Skip to content

Rheumatoid arthritis

Videos

Notes

Pathology

Musculoskeletal system

Pediatric musculoskeletal conditions
Musculoskeletal injuries and trauma
Bone disorders
Joint disorders
Muscular disorders
Neuromuscular junction disorders
Other autoimmune disorders
Musculoskeletal system pathology review

Assessments
Rheumatoid arthritis

Flashcards

0 / 17 complete

Questions

1 / 6 complete
High Yield Notes
15 pages
Flashcards

Rheumatoid arthritis

17 flashcards
Preview

Rheumatoid arthritis is associated with HLA-

Questions

USMLE® Step 1 style questions USMLE

5 questions

USMLE® Step 2 style questions USMLE

5 questions
Preview

A 33-year-old woman, gravida 0, para 0, comes to the office because of new skin lesions that are tender and painful to touch on her trunk and extremities bilaterally. She has a history of rheumatoid arthritis diagnosed ten years ago, and reports worsening joint pains, intermittent fevers and general malaise. Laboratory analysis is notable for leukocytosis and an elevated erythrocyte sedimentation rate (ESR). Biopsy of one of the lesions shows neutrophilic inflammation without fibrinoid necrosis. Which of the following is the most likely diagnosis?



External References
Transcript

Contributors:

Sam Gillespie, BSc

In rheumatoid arthritis, “arthr-“ refers to joints, “-itis” means inflammation, and “rheumatoid” comes from rheumatism, which more broadly refers to a musculoskeletal illness.

So, rheumatoid arthritis is a chronic, inflammatory disorder that mostly affects the joints, but can also involve other organ systems like the skin and lungs as well.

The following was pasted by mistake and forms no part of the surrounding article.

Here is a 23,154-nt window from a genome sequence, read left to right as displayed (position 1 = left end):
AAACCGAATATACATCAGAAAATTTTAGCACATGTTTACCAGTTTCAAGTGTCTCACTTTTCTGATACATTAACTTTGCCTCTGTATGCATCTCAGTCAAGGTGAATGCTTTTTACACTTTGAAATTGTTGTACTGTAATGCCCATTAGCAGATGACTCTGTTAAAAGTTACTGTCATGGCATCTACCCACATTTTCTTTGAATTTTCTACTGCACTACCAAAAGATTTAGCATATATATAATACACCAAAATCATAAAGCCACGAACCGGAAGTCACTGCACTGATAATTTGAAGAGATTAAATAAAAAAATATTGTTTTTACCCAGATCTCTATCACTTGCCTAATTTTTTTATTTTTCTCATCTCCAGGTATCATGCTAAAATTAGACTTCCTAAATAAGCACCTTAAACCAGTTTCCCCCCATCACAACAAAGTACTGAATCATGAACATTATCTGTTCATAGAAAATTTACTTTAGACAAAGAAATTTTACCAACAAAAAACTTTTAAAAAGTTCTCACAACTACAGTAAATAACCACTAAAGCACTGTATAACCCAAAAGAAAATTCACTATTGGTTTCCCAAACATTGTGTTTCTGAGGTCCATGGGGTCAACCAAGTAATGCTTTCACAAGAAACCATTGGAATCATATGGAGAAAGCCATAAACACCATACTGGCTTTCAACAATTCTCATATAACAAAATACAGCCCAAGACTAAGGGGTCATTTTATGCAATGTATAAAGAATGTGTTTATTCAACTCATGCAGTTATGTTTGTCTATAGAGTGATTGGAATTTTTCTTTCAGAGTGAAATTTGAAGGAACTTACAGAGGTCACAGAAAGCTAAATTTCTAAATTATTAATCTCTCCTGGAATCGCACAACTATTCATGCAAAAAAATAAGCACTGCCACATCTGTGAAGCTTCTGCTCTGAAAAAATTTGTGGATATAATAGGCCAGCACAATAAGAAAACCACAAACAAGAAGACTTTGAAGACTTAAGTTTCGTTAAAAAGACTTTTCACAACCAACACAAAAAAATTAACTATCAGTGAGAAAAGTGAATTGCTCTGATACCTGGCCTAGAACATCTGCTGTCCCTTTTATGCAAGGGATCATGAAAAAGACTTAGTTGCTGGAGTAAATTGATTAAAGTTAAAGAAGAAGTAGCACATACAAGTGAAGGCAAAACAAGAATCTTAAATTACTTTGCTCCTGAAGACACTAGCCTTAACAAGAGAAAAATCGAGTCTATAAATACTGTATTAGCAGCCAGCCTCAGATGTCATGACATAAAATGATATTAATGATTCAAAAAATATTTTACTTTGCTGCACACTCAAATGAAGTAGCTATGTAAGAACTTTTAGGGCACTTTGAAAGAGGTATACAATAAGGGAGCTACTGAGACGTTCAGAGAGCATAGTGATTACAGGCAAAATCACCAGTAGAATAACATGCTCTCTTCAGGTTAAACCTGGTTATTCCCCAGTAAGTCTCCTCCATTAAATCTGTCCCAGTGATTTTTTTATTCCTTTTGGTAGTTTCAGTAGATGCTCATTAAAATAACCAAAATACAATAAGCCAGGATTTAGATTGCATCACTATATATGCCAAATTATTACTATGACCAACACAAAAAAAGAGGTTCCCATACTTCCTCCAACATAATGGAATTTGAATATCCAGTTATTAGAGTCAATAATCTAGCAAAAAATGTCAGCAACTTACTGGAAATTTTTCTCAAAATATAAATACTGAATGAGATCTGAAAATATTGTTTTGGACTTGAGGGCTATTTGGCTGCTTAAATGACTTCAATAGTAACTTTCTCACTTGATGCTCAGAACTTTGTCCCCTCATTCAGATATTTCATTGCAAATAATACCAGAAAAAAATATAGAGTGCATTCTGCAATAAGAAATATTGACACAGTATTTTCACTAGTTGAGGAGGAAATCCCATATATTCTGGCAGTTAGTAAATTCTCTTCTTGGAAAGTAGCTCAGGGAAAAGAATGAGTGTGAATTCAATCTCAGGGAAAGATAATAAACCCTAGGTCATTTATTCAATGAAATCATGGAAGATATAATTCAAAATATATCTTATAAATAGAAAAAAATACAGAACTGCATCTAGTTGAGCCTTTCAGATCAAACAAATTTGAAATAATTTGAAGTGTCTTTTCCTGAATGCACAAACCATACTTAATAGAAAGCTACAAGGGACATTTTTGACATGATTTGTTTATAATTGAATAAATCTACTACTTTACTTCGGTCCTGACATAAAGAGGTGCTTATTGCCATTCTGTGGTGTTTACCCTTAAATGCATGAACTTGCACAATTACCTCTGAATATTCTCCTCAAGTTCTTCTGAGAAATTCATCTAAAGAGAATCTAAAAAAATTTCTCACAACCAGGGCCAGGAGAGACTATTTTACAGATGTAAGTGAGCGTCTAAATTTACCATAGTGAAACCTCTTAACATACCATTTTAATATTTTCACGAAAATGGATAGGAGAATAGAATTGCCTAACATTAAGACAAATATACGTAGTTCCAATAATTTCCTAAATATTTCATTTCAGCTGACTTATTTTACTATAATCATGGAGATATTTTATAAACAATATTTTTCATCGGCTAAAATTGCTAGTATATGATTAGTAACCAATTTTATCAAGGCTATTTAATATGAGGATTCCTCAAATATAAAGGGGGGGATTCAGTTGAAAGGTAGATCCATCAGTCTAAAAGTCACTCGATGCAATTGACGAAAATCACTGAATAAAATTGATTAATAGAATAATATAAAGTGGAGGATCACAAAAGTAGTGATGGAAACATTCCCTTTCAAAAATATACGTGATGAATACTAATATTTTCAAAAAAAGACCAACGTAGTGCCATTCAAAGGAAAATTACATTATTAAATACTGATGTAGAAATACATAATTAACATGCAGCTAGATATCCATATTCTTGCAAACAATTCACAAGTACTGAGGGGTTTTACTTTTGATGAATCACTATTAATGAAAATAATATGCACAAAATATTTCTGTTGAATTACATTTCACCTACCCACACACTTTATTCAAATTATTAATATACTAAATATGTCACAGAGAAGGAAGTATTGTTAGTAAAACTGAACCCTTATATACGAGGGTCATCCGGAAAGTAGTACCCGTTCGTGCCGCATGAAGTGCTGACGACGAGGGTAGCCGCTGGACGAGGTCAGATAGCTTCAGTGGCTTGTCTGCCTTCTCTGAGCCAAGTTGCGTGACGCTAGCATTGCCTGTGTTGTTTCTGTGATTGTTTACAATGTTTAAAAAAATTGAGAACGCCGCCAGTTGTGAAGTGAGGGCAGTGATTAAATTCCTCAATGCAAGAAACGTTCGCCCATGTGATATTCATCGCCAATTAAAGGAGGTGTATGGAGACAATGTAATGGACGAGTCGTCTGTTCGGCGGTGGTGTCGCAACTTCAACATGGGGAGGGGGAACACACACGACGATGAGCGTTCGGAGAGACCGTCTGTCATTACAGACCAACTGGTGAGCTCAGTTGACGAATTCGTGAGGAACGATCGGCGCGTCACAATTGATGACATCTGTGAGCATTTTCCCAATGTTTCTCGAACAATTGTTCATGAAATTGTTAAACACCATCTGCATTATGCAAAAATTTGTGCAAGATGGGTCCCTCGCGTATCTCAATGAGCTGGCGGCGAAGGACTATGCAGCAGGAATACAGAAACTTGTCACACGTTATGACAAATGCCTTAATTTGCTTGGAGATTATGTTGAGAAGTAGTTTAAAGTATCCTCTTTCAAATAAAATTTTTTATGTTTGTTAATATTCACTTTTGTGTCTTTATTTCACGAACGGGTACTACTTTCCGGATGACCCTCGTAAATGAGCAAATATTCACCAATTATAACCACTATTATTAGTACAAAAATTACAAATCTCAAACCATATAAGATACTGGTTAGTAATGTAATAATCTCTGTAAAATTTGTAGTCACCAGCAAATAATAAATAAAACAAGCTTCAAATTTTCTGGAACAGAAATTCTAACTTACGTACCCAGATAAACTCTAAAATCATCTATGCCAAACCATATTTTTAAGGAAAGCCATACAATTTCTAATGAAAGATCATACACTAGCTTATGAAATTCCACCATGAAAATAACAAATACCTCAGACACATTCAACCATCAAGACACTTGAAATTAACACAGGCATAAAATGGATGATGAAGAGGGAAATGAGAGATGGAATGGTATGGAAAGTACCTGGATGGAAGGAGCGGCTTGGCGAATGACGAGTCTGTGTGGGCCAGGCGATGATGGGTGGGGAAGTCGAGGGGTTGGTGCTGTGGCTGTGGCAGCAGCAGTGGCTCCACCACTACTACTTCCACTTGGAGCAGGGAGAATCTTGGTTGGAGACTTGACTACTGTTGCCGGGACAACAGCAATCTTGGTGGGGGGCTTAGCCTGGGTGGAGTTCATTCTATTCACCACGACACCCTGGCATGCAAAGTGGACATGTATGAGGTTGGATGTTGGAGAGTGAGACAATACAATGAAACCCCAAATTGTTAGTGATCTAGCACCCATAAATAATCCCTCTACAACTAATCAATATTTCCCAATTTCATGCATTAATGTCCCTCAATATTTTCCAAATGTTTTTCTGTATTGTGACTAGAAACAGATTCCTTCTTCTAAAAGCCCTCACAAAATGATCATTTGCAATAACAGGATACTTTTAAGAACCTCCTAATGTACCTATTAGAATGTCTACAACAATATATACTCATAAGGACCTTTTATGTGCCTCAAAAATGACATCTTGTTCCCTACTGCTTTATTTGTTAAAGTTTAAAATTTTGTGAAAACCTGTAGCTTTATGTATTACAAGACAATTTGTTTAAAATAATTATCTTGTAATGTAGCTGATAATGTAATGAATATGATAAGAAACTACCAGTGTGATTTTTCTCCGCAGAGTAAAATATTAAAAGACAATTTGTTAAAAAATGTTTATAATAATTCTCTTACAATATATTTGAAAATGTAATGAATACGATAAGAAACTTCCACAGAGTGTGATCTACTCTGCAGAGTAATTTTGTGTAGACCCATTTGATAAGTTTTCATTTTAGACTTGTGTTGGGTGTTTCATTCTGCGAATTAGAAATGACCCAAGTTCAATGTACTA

Alright, so a healthy joint typically has two bones covered with articular cartilage at the ends.

Articular cartilage is a type of connective tissue that acts like a protective cushion - a lubricated surface for bones to smoothly glide against.

One type of joint, like the knee joint is called a synovial joint.

A synovial joint connects two bones with a fibrous joint capsule that is continuous with the periosteum or outer layer of both bones.

The fibrous capsule is lined with a synovial membrane that has cells that produce synovial fluid and remove debris.

The synovial fluid is normally a viscous fluid like the jelly-like part of a chicken egg and it helps lubricate the joint.

To help serve these synovial cells, the synovial membrane also has blood vessels and lymphatics running through it.

Together, the synovial membrane and the articular cartilage form the inner lining of the joint space.

Rheumatoid arthritis is an au